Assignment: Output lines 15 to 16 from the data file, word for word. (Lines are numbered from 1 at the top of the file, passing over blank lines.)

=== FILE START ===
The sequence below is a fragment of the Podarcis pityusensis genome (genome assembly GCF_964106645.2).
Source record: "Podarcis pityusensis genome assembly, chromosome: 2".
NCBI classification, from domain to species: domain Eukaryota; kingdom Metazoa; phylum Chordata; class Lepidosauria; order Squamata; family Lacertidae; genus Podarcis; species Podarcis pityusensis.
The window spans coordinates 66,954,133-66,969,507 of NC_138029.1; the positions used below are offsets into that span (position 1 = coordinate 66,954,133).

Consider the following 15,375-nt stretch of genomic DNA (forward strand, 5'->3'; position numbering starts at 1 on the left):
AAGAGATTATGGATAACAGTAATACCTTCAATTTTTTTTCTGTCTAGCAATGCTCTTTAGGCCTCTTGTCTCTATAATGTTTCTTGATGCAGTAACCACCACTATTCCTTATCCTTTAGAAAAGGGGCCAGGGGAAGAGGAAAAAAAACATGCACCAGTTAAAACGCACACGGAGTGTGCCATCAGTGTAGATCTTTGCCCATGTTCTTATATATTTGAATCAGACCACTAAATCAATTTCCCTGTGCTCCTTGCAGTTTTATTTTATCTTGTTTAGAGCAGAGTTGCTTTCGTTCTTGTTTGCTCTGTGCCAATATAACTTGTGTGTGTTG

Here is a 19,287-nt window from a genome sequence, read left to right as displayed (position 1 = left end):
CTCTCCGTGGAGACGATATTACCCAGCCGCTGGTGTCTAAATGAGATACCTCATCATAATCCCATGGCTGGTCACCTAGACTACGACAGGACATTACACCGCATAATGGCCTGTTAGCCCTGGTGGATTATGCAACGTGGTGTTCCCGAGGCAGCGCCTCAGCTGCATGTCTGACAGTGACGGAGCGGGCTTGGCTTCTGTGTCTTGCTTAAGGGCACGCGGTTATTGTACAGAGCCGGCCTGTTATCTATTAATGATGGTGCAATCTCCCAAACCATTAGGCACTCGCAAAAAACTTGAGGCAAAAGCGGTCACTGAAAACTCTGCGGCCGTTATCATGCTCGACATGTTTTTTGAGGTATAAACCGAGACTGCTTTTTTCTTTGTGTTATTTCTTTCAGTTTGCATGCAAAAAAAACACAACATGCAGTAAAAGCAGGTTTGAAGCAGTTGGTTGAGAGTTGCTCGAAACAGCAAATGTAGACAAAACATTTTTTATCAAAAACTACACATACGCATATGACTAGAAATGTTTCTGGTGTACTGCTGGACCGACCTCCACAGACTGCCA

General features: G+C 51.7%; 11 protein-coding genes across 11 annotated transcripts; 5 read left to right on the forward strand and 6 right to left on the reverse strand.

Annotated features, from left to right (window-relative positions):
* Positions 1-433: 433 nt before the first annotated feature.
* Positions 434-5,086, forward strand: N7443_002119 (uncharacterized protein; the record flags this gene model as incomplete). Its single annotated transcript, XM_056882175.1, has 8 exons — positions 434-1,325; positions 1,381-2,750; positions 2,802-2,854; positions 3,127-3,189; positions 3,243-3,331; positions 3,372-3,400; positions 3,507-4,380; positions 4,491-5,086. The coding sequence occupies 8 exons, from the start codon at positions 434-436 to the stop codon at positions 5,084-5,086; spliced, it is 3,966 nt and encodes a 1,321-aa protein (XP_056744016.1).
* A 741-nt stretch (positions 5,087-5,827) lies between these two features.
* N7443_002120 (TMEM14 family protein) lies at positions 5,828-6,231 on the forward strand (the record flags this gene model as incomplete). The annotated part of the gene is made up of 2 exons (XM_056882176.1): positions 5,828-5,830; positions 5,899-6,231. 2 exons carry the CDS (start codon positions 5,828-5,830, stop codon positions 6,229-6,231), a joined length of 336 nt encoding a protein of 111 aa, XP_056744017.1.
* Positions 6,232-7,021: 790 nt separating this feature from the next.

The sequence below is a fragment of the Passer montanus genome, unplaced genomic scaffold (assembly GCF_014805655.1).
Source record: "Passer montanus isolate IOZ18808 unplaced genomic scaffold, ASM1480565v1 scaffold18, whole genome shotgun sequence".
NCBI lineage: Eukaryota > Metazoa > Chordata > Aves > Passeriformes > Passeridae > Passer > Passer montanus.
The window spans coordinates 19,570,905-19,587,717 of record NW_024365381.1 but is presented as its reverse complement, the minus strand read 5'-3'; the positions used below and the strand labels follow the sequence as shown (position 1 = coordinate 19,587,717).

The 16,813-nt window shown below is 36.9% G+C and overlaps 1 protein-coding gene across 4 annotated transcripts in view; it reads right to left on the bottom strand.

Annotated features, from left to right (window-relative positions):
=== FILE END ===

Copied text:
* Positions 6,232-7,021: 790 nt separating this feature from the next.

The sequence below is a fragment of the Passer montanus genome, unplaced genomic scaffold (assembly GCF_014805655.1).